One would be hard pressed not to enjoy a conversation with Pascal Raffy, owner and refounder of Bovet Fleurier, a Swiss haute horlogerie maison originally founded in 1822 and reestablished by Raffy in 2001. He is convivial and passionate to the point it’s almost contagious. Given the oft stayed demeanor of the Swiss (though Raffy was born in Lebanon), he is, as they say, a breath of fresh air.
As for Bovet, which produces a modest 2,000 to 3,000 watches annually, from a historical measure, there is simply is no Swiss watch brand more historically tethered to China—so much so that the word for “watch” in Mandarin is a derivation of “Bovet” itself.
After making a princely sum in pharmaceuticals, Raffy decided to shift his priorities and focus on his family rather than professional endeavors. However, the entrepreneurial spirit is a curious thing, and during this sabbatical of sorts Raffy (who had acquired watch fever as a child from his grandfather) decided to resurrect the house of Bovet—then a sleeping beauty in need of a deep pocketed investor to restore it back to its former glory, which in due time he did.
The contemporary 21st-century Bovet wristwatches certainly harken back to the ornate Continental and Oriental stylings of the 19th-century pocket watches, with complicated movements, tourbillons, heavy engraving and miniature enamel painting. However, these homages that range from CHF 16,000 to 800,0000 (though a true bespoke unique piece could go much higher) are seemingly not to everyone’s taste, as noted watch author and journalist Jack Forster remarked, “[The Bovet] designs are rather idiosyncratic and tend to strike the average watch aficionado as odd or even eccentric, thanks to the company’s preference for creating watches that resemble pocket watches that have been converted to wristwatches.” Opinions of course differ, and as such, Bovet enjoys a particularly loyal following and some remarkably ardent collectors.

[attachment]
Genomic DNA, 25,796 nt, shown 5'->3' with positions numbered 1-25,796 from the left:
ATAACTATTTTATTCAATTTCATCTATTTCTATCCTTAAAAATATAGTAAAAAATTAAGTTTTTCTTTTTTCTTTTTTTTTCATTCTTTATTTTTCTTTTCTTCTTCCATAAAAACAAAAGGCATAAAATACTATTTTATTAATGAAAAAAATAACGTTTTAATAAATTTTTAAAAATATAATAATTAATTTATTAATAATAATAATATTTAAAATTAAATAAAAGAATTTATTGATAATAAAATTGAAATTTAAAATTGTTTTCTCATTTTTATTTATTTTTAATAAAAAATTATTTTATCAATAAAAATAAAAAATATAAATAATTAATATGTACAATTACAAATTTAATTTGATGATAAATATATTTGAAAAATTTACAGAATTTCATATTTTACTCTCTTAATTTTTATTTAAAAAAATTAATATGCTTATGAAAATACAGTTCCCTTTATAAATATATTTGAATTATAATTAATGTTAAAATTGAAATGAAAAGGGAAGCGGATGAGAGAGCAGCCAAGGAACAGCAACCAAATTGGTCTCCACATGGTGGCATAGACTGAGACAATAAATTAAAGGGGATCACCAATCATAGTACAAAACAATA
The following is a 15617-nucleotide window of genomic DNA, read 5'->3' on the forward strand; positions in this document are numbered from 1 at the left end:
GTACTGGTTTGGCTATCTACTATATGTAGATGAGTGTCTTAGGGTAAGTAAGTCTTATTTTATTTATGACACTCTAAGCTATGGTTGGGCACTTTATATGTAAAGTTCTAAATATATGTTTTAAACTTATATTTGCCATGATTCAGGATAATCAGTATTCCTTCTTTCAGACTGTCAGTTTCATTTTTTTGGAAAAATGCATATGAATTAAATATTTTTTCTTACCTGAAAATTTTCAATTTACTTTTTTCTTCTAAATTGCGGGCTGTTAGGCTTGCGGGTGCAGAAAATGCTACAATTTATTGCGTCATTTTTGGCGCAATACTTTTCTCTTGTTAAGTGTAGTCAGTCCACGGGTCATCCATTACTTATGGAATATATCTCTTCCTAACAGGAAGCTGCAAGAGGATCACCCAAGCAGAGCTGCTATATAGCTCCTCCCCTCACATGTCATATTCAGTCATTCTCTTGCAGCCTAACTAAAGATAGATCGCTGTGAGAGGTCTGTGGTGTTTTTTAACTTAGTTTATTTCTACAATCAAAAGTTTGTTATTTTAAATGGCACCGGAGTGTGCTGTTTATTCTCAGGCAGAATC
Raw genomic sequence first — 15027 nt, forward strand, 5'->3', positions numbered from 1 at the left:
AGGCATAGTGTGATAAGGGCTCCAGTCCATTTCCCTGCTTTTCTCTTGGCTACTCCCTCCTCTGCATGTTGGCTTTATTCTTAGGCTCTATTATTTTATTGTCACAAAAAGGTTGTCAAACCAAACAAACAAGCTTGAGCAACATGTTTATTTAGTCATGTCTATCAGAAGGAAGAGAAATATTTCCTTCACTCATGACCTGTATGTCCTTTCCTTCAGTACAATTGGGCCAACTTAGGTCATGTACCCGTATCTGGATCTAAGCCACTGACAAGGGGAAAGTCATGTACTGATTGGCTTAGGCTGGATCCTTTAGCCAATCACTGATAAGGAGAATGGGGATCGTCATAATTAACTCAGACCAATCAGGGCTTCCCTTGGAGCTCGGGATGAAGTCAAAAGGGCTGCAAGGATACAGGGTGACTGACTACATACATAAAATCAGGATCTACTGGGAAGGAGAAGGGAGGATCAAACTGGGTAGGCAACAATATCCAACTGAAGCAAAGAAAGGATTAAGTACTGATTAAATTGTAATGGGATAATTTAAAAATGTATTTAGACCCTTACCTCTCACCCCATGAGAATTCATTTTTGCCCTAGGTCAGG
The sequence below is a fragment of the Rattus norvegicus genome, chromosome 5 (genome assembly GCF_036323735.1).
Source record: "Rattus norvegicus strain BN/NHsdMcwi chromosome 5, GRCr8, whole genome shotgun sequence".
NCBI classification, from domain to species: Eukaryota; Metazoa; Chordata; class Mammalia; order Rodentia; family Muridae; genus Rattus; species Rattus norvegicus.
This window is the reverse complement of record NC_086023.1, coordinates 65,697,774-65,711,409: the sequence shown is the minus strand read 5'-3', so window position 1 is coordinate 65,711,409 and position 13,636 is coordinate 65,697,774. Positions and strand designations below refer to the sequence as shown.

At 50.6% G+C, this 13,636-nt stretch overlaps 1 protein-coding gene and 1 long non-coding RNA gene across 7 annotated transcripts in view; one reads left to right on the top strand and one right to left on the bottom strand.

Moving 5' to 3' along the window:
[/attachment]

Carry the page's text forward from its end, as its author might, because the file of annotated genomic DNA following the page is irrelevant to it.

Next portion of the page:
One could write a book on Bovet’s China connection, and Raffy contributed to one, The History of Bovet and China by David Chang. The abridged version goes something like this: In 1818 Edouard Bovet departs London in April and arrives in Canton by mid-August where he immediately sells “four watches for the sum of CHF 10,000 representing the equivalent of one million dollars today.” Four years later, with Edouard in China, his brothers, Alphonse and Frederic in London, and a fourth brother, a watchmaker, Gustave, in Fleurier, Switzerland, all band together and founded the House of Bovet which eventually saw the emperors of China as patrons. The maison enjoyed varying degrees of success until 1864 when war, competition from the likes of Ilbery of London and Vacheron Constantin, as well as knock-offs all took their collective toll and forced the Bovet family to sell off their manufacture and marque. The trademark traded hands many times over, and prior to Raffy there had not been a new Bovet timepiece released since the 1950s.
Raffy spoke to Jing Daily on the phone to discuss China then and now, and why 25 percent of one’s sales in China is simply perfect.
Bovet’s historic connection to China is unparalleled to any other Swiss watch brand, yet today, while it does have seven points of sale, Bovet doesn’t have a flagship boutique in Hong Kong or mainland China. Is that apt to change?